I’m not sure this was as suspenseful some of your other stories I’ve read… I think that this is because with suspense, what works for me is where there is a definite timeline for the narrative, and while I’m being taken down that timeline, there is an increasing sense of foreboding. The non-linear narrative meant that this was absent, for me. Even the parts at which blood began to appear, I wasn’t sure whether I should be shocked or not, since I didn’t know whether this was a dream (and anything can happen in a dream).

    But this was very well written as usual – maybe if it hadn’t been billed as suspense/horror, I might have enjoyed it more.

    1. I knew something was missing…..Can’t have it perfect all the time eh? Hehehe….Thanks. I’ll look into this ASAP.

  8. Mama says do not collect and if you did, mama gets mad at you. Almost every Nigerian child can understand this. This is lovely, not scary but…saddening. it is a lovely piece.

    1. Thanks bro…

  9. Now, Raymond, this one i can read even by 1:00am! This is too too good, beautifully crafted. Person wey no like am, make im go hud transformer….hehehehehe..

    You are really a wonderful writer, Raymond. But I’m about to beat your as i make my comeback soon!…hehehehehe

    1. My Triangular Lady, no be competition naa, hehehe…Thanks! Waiting…

      1. Please tell her again.

        1. Hehehe…She knows…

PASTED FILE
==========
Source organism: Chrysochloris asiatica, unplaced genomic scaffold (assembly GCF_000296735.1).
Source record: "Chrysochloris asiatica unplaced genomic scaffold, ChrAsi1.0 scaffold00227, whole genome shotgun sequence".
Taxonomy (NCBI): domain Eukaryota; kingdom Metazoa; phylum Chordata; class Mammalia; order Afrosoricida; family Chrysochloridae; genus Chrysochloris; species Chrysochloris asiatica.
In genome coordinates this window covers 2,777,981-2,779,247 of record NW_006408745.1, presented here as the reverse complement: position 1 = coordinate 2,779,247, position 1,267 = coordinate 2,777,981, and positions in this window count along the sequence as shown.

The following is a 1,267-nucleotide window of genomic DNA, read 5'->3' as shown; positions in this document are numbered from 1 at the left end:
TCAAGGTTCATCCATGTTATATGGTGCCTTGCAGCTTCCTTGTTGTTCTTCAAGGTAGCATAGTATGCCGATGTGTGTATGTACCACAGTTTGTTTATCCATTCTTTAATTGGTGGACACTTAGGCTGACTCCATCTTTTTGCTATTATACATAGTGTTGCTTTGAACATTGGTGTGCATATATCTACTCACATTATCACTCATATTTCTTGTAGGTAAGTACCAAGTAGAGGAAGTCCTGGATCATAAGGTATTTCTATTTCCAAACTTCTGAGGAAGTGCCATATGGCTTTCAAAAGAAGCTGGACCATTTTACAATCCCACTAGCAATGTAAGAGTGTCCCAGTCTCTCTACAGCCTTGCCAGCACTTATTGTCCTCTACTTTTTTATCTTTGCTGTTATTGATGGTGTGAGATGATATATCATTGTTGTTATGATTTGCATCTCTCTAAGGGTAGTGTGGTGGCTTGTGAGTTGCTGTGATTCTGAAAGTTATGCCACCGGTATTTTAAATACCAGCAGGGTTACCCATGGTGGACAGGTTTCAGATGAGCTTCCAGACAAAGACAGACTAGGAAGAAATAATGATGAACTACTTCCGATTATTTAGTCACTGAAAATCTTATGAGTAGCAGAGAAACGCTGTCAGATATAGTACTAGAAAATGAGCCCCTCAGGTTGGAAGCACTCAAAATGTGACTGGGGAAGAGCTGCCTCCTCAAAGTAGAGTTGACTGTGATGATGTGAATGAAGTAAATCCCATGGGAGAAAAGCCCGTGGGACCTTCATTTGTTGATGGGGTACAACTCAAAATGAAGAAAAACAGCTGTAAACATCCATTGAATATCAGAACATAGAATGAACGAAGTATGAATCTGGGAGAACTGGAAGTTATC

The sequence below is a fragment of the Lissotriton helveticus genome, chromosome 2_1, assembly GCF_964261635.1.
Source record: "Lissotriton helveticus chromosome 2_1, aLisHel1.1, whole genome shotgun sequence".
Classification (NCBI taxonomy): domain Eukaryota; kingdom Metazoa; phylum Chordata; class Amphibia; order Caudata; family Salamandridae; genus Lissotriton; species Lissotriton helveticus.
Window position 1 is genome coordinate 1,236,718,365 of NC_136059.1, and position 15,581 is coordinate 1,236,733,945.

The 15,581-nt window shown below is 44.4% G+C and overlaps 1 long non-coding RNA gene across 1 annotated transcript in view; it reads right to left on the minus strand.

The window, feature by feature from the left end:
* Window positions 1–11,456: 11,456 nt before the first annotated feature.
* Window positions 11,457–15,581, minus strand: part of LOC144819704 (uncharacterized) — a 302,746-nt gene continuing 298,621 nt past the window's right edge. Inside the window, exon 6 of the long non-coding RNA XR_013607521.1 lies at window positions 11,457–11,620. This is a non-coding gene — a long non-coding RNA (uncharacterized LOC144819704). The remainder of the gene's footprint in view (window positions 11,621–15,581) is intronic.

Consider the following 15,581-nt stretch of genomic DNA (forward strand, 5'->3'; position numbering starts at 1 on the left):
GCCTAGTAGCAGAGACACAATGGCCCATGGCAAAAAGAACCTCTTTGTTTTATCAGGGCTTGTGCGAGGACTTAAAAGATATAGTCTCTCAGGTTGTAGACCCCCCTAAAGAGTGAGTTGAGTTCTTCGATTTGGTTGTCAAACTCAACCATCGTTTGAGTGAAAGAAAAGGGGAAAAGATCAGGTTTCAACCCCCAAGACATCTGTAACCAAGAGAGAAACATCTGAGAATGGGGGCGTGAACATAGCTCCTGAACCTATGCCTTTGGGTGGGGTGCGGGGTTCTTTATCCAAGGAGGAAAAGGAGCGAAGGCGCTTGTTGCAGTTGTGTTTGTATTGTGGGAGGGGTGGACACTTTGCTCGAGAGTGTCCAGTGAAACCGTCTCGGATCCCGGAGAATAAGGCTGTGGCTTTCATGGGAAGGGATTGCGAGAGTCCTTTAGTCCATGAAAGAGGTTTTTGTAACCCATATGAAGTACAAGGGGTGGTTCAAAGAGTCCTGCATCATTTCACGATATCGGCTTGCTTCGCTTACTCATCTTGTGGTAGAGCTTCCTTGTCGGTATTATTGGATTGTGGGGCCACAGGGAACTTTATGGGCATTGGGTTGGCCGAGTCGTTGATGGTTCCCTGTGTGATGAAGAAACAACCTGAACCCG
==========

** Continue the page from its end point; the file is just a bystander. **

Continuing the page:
10. Only Raymond can tell such a nice cradle story with good morals and it will be buried in spookiness. You gotta scare us always huh??

    1. Hehehehe…Not always Ma’am. Thanks.

  11. HaHahahahahahahah.
    I am not supposed to be laughing. But if I give u our own Naija pikin version of those rhymes you go laff die. So that’s what those rhymes say? Naija nursery teachers go kill us o.
    Sir Ray, this is exquisite. I have finally seen who I can give ‘that’ award.

    1. Kaycee, pls oblige us and share the Naija pikin version. I dont know why I am already laughing without reading it first but it already sounds like it will be hilarious.

      1. No be only U dey laff…hehehe…:D

    2. Thanks bro. Naija pikin version? Hahahaha!!!!!!!!!!!

    3. that FAKE and ELUSIVE award abi?

        1. All talk and no action

          1. @Kaycee, Come and act oh!!!

            1. Have patience, eh, eni suru, Nwe Ndidi, Hankali.

  12. Don’t even know what to say but its pretty nice…. like the twist though, the children of the night thingy………..